Aidan Turner talks about his take on Ross PoldarkCategory: Television
In January 2015 when Aidan Turner was asked about his upcoming starring role, he described Captain Ross Poldark as a strong, fair, honest, and interesting character. He also said, “his moral compass is so in the right place.” Bravo!! We haven’t seen one of those honorable characters for quite some time.
In case you missed the first season of Poldark, it’s about the saga of the Poldark clan in Cornwall (England) in the 18th century. Captain Poldark returns to his ancestral home after the American Revolutionary War to discover that his father is dead, his lands are ruined, and his true love is about to marry his first cousin. Based on the novels by Winston Graham, Poldark depicts the trials and tribulations of Ross Poldark as he tries to rebuild his life from scratch with a new business venture and his numerous unconventional choices. It was jam-packed with one gut-wrenching and heart-breaking loss after another and ended with his arrest on multiple hanging charges.
Then I came across a number of video interviews Turner gave and was shocked to hear that he didn’t think Ross was a hero. Wait! What? I totally bought what PBS was selling and absolutely worshipped the ground Poldark walked on. In the current Antihero Worship climate, decent characters who learn and grow are few and far between.
At the press conference in July 2016, Turner explained his take on Ross Poldark. “He is a heavily flawed character.” To my surprise, he did not leave it at that. “We would almost call him today like a control freak sort of a guy. He needs to be in pole position for everything, at the helm of every ship he sails and he’s not great at delegation. He can be quite mean and callous and single minded and selfish.” Really? Have we met?
After the session, I had a conversation with Turner. The tumultuous second season made him paint a different picture. “He’s a guy who makes a lot of mistakes and realizes them as they happen,” explained Turner. So he’s reckless, not ruthless, which makes him more human. As long as he learns from his mistakes and makes a course correction, I am OK with that. He’s certainly no Frank Underwood (House of Cards)who has no redeeming qualities whatsoever!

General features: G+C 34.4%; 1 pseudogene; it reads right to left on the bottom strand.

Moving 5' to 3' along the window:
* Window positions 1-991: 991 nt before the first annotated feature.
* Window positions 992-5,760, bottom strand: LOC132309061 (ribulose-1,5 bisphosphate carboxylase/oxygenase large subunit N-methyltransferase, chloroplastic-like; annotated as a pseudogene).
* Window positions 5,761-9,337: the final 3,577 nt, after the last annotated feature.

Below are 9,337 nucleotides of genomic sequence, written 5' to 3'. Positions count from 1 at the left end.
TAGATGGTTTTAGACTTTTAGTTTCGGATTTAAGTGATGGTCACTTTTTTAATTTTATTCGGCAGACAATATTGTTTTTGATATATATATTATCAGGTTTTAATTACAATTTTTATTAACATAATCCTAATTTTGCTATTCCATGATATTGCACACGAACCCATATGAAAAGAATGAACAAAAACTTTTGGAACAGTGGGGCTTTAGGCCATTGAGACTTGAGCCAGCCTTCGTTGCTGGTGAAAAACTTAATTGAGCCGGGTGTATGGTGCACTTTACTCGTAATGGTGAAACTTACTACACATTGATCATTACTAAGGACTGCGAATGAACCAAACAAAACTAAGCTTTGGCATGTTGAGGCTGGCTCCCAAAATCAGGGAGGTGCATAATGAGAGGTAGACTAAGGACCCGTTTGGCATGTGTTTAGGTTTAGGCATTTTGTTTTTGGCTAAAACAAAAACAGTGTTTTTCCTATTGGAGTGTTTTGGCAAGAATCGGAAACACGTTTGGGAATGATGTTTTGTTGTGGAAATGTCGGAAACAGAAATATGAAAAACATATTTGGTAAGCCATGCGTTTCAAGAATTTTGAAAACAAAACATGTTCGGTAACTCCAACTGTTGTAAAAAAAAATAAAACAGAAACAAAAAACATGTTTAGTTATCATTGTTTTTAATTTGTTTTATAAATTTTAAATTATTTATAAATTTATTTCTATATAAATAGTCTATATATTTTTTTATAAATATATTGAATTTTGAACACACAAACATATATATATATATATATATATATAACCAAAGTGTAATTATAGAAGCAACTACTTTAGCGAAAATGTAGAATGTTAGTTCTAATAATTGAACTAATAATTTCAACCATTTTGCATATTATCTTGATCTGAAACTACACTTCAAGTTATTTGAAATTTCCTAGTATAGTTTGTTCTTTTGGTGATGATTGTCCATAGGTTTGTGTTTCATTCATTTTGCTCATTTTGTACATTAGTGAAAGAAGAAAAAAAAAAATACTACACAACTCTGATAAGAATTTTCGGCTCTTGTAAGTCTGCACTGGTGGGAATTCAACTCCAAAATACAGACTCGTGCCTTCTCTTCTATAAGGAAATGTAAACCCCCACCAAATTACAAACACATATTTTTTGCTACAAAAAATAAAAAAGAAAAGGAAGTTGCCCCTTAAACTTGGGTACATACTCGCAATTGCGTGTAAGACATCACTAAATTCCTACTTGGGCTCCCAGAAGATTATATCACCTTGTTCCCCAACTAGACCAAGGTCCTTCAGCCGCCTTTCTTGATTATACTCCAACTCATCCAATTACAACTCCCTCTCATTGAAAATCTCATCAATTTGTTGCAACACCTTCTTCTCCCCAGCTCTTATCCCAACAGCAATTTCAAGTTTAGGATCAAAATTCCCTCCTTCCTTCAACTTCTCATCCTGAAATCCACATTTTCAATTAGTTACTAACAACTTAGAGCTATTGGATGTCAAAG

Turner still appeared to be very uncomfortable with our perennial fascination with heroes. When he started throwing in words like ‘enigma,’ ‘lawless,’ ‘renegade,’ and ’rebel’ to add more negative layers to Poldark, I realized we were not wrestling with the definition of a hero any more. Come to think of it, Turner never described Poldark as a hero. Maybe he’s too humble to admit that he’s playing a heroic role. Maybe he is afraid of being typecast. But then again, Turner might know something I’m not privy to since I have neither seen Season 2 in its entirety nor read Graham’s books. We shall see.
Poldark returns Sunday, September 25, on PBS’ MASTERPIECE, with a two-hour premiere. Hero or not, Ross will be further tested in every aspects of his life. Expect more problems in his relationships with maid-turned-wife Demelza (Eleanor Tomlinson) and Elizabeth (Heida Reed), The One That Got Away. The feud between Old Money Ross Poldark and New Money George Warleggan (Jack Farthing) will come to a head. Can a Man of Principle navigate in shades of grey? The implications of Ross’ moral decisions are going to be bigger and far-reaching than the first season.
About the Author
Meg Mimura is a TV critic who actually watches shows zealously in search of human drama worth watching. She is a member of Television Critics Association as well as Academy of Television Arts and Sciences.